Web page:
You can tell that the Visual Studio team recognizes the primary issue C# developers face: finding the matching bracket. That must be true because the most obvious way of finding "the other bracket" is built into the way code is displayed: When you put your cursor beside one bracket (open or close), both it and the matching bracket are highlighted (or, because the default color for the brackets is gray: lowlighted).
Unfortunately, that isn't much help if the "matching" bracket is off the screen: you can't see the highlighting if the bracket isn't visible. In those situations my fallback method used to be the plus/minus signs in the left hand margin of the editor window: I collapsed my C# methods to see what code disappeared and what code remained visible. The problem here, of course, is that the collapsed code was often the code in which I was interested.
There's a third option that not a lot of developers know about: Place your cursor on the bracket you're trying to match (open or close) and press Ctrl+] (that's the Control key with a closing square bracket). Your cursor moves to the matching bracket. Pressing the key combination again takes you back to the bracket on which you started.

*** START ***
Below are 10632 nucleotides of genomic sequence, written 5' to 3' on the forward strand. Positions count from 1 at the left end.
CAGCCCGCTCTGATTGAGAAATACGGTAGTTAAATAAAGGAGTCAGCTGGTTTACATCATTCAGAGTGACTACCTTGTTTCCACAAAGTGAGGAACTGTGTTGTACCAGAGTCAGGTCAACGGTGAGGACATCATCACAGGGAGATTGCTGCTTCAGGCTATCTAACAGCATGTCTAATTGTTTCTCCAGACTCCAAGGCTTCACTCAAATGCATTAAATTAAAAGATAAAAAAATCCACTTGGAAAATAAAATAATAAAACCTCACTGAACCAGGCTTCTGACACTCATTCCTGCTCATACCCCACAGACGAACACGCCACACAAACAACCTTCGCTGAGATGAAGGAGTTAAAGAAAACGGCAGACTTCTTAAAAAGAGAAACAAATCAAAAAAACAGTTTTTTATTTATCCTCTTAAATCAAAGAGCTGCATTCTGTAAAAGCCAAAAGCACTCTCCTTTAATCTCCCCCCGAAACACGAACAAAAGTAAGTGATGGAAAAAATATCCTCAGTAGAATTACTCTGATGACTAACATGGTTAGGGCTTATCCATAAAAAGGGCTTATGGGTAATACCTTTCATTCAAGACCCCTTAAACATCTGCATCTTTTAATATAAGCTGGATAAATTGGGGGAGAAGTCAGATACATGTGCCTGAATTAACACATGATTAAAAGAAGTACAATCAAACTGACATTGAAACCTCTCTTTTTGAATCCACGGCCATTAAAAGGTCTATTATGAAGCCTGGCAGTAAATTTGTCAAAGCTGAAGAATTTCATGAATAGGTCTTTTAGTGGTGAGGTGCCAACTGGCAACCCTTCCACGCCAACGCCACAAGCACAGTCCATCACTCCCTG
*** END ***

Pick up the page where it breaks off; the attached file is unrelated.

There are other benefits: If you're bored and stuck on a problem, I've found repeatedly pressing Ctrl+] and watching the cursor snap back and forth can be soothing. And, if anyone is watching, it looks like you're working.
Posted by Peter Vogel on 08/19/2015 at 2:20 PM
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